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Italy, slightly larger than Arizona, is a long peninsula shaped like a boot, surrounded on the west by the Tyrrhenian Sea and on the east by the Adriatic. It is bounded by France, Switzerland, Austria, and Slovenia to the north. The Apennine Mountains form the peninsula's backbone; the Alps form its northern boundary. The largest of its many northern lakes is Garda (143 sq mi; 370 sq km); the Po, its principal river, flows from the Alps on Italy's western border and crosses the Lombard plain to the Adriatic Sea. Several islands form part of Italy; the largest are Sicily (9,926 sq mi; 25,708 sq km) and Sardinia (9,301 sq mi; 24,090 sq km).
The migrations of Indo-European peoples into Italy probably began about 2000 B.C. and continued until 1000B.C. From about the 9th century B.C. until it was overthrown by the Romans in the 3rd century B.C., the Etruscan civilization was dominant. By 264 B.C., all Italy south of Cisalpine Gaul was under the leadership of Rome. For the next seven centuries, until the barbarian invasions destroyed the western Roman Empire in the 4th and 5th centuries A.D., the history of Italy is largely the history of Rome. From 800 on, the Holy Roman Emperors, Roman Catholic popes, Normans, and Saracens all vied for control over various segments of the Italian peninsula. Numerous city-states, such as Venice and Genoa, whose political and commercial rivalries were intense, and many small principalities flourished in the late Middle Ages. Although Italy remained politically fragmented for centuries, it became the cultural center of the Western world from the 13th to the 16th century.
In 1713, after the War of the Spanish Succession, Milan, Naples, and Sardinia were handed over to the Hapsburgs of Austria, which lost some of its Italian territories in 1735. After 1800, Italy was unified by Napoléon, who crowned himself king of Italy in 1805; but with the Congress of Vienna in 1815, Austria once again became the dominant power in a disunited Italy. Austrian armies crushed Italian uprisings in 1820–1821 and 1831. In the 1830s, Giuseppe Mazzini, a brilliant liberal nationalist, organized the Risorgimento (Resurrection), which laid the foundation for Italian unity. Disappointed Italian patriots looked to the House of Savoy for leadership. Count Camille di Cavour (1810–1861), prime minister of Sardinia in 1852 and the architect of a united Italy, joined England and France in the Crimean War (1853–1856), and in 1859 helped France in a war against Austria, thereby obtaining Lombardy. By plebiscite in 1860, Modena, Parma, Tuscany, and the Romagna voted to join Sardinia. In 1860, Giuseppe Garibaldi conquered Sicily and Naples and turned them over to Sardinia. Victor Emmanuel II, king of Sardinia, was proclaimed king of Italy in 1861. The annexation of Venetia in 1866 and of papal Rome in 1870 marked the complete unification of peninsular Italy into one nation under a constitutional monarchy.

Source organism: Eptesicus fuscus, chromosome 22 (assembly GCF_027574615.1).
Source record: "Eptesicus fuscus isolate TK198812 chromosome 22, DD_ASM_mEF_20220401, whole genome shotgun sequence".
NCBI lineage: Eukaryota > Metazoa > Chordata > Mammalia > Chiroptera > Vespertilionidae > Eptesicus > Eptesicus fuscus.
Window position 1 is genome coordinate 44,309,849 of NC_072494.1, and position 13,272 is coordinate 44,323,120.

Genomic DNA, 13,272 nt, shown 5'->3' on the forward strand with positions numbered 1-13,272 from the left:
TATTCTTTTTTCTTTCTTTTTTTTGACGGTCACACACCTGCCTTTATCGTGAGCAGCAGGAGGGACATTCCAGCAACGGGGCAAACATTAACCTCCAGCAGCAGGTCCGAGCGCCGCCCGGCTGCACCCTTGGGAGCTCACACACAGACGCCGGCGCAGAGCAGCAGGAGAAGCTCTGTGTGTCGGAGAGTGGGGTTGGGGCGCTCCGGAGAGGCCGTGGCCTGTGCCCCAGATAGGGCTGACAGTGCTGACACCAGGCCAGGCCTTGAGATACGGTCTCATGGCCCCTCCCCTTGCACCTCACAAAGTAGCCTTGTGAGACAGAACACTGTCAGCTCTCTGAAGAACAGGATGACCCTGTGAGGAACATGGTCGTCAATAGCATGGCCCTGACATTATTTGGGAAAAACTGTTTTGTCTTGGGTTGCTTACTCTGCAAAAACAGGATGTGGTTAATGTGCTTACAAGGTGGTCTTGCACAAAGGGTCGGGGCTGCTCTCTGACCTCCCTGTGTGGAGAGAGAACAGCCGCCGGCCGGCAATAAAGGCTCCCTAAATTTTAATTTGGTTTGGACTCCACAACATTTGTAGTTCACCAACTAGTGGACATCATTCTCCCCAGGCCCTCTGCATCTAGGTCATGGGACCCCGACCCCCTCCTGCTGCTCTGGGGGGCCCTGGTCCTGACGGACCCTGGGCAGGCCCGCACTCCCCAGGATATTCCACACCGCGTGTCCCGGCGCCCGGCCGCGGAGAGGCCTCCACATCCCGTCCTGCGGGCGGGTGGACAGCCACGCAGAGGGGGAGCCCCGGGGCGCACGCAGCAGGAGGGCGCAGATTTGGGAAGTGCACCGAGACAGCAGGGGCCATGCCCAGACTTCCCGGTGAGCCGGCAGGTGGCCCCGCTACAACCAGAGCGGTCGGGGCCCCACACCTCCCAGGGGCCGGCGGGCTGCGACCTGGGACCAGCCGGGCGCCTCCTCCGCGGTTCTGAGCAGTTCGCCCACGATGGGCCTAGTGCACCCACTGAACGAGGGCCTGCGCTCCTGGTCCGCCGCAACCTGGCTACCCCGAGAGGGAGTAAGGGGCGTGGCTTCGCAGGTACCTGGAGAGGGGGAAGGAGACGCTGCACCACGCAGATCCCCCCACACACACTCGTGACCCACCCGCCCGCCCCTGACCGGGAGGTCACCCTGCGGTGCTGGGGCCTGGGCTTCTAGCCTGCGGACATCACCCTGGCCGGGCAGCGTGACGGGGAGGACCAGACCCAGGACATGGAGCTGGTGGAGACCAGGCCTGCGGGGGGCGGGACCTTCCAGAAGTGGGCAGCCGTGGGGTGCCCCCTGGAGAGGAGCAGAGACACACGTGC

Italy declared its neutrality upon the outbreak of World War I on the grounds that Germany had embarked upon an offensive war. In 1915, Italy entered the war on the side of the Allies but obtained less territory than it expected in the postwar settlement. Benito (“Il Duce”) Mussolini, a former Socialist, organized discontented Italians in 1919 into the Fascist Party to “rescue Italy from Bolshevism.” He led his Black Shirts in a march on Rome and, on Oct. 28, 1922, became prime minister. He transformed Italy into a dictatorship, embarking on an expansionist foreign policy with the invasion and annexation of Ethiopia in 1935 and allying himself with Adolf Hitler in the Rome-Berlin Axis in 1936. When the Allies invaded Italy in 1943, Mussolini's dictatorship collapsed; he was executed by partisans on April 28, 1945, at Dongo on Lake Como. Following the armistice with the Allies (Sept. 3, 1943), Italy joined the war against Germany as a cobelligerent. A June 1946 plebiscite rejected monarchy and a republic was proclaimed. The peace treaty of Sept. 15, 1947, required Italian renunciation of all claims in Ethiopia and Greece and the cession of the Dodecanese islands to Greece and of five small Alpine areas to France. The Trieste area west of the new Yugoslav territory was made a free territory (until 1954, when the city and a 90-square-mile zone were transferred to Italy and the rest to Yugoslavia).
Italy became an integral member of NATO and the European Economic Community (later the EU) as it successfully rebuilt its postwar economy. A prolonged outbreak of terrorist activities by the left-wing Red Brigades threatened domestic stability in the 1970s, but by the early 1980s the terrorist groups had been suppressed. “Revolving door” governments, political instability, scandal, and corruption characterized Italian politics in the 1980s and 1990s.